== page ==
Written by Bryan Goh of London-based fund manager First Avenue Partners LLP.
Yesterday's Part One can be found here: Source
Understand the Manager.
When one invests in a fund, one is really hiring the investment manager for the duration of the investment. When one hires someone, what are the considerations? Character and integrity, skill and technical expertise as evidenced by prior experience and by formal training, judgment, ability to manage people as much as investments, personality, are all considerations. Character and integrity can be checked with the use of professional background investigative services, court searches, regulatory registers, etc.
The value of reference checking is over estimated in hedge fund due diligence. All one gets is an opinion on whether someone is liked or disliked by the referee. References provided by the manager should carry little or no weight. In fact, the noise that that information brings can be so confusing one could argue that it should not even be sought. The analogous situation is a portfolio that is marked by the manager. If one will not accept that, don't take a reference supplied by the manager. The exception is references sought to corroborate and collect factual information. But this is a mechanical exercise that can be outsourced or delegated.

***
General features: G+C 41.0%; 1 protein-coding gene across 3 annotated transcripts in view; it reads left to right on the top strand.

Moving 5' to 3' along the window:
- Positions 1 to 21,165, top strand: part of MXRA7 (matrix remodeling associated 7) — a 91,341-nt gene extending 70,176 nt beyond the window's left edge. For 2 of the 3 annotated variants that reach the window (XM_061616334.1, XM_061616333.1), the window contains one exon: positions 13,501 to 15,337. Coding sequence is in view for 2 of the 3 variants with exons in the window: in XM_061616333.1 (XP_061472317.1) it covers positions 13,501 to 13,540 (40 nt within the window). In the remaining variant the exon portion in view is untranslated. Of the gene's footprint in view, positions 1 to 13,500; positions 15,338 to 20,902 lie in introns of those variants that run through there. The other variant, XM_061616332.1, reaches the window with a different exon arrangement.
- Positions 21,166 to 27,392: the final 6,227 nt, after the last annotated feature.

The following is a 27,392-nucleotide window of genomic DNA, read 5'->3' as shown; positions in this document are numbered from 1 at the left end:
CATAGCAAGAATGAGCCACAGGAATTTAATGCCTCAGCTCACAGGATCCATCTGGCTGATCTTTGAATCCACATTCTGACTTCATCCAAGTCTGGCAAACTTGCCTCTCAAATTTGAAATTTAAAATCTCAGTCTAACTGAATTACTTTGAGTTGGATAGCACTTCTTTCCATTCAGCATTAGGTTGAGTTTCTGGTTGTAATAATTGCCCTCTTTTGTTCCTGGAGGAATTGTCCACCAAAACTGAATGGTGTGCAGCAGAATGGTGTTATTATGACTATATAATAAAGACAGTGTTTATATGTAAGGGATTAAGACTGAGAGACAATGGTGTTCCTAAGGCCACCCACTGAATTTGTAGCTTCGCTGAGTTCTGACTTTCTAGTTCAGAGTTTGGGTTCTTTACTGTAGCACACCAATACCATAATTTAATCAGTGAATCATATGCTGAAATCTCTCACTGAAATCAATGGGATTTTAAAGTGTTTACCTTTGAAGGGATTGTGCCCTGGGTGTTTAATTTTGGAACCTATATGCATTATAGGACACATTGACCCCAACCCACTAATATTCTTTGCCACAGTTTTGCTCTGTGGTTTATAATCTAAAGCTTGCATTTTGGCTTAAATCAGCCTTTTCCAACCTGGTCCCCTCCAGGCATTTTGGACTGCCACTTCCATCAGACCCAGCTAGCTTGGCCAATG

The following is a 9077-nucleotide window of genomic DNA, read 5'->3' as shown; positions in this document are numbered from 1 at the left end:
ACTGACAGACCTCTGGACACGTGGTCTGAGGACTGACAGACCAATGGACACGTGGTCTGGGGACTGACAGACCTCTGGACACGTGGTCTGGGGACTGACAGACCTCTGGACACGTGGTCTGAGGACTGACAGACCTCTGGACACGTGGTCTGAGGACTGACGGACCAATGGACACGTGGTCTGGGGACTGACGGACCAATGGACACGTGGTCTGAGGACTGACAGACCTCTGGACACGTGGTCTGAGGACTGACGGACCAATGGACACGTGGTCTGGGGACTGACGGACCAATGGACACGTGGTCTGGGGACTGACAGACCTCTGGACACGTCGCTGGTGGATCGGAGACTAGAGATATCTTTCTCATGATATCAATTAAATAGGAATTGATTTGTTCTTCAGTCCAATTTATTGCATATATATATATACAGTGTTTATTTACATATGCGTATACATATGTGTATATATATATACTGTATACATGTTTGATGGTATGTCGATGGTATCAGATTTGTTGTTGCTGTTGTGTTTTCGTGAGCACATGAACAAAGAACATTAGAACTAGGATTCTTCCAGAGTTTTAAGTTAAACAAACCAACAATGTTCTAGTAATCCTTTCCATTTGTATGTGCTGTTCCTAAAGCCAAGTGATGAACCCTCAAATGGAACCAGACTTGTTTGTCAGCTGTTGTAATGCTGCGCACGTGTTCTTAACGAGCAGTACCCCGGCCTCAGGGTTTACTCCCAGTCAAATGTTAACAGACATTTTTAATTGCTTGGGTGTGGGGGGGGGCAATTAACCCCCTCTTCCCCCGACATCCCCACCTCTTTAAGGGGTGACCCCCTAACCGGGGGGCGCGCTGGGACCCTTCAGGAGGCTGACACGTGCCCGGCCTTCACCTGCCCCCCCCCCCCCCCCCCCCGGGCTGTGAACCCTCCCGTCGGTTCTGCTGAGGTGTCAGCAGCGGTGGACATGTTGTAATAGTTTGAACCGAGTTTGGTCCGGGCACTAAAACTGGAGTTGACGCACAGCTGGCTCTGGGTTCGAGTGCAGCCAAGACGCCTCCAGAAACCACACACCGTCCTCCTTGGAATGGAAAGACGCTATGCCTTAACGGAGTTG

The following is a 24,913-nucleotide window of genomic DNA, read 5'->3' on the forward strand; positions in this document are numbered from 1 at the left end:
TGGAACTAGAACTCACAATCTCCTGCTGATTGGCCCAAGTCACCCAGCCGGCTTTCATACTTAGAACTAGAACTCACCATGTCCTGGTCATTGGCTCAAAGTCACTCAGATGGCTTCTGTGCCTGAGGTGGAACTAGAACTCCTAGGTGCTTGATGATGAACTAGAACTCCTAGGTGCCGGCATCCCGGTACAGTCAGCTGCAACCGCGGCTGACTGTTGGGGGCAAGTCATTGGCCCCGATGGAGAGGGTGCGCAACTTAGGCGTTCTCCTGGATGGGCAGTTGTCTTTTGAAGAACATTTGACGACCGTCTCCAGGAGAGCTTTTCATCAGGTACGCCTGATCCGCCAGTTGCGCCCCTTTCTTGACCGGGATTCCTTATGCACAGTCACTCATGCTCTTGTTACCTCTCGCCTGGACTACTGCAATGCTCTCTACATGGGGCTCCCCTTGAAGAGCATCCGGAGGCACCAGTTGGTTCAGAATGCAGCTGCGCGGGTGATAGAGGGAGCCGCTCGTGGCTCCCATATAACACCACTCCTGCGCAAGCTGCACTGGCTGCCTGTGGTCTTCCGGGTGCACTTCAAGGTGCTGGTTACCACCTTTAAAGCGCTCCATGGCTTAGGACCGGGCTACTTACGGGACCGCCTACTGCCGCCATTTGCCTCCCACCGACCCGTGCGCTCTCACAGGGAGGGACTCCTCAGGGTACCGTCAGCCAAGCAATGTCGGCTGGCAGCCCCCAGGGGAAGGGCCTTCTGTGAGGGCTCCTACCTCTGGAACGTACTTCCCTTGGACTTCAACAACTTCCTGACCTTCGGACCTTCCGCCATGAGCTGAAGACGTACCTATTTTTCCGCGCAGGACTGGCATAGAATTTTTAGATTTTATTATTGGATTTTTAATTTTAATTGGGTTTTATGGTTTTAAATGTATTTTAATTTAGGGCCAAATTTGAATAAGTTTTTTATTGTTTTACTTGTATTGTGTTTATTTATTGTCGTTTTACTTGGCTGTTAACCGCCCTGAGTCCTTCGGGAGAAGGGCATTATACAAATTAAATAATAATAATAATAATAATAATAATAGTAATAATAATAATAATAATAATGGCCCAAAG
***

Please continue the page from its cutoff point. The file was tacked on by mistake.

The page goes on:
This implies that all the information and impressio......................
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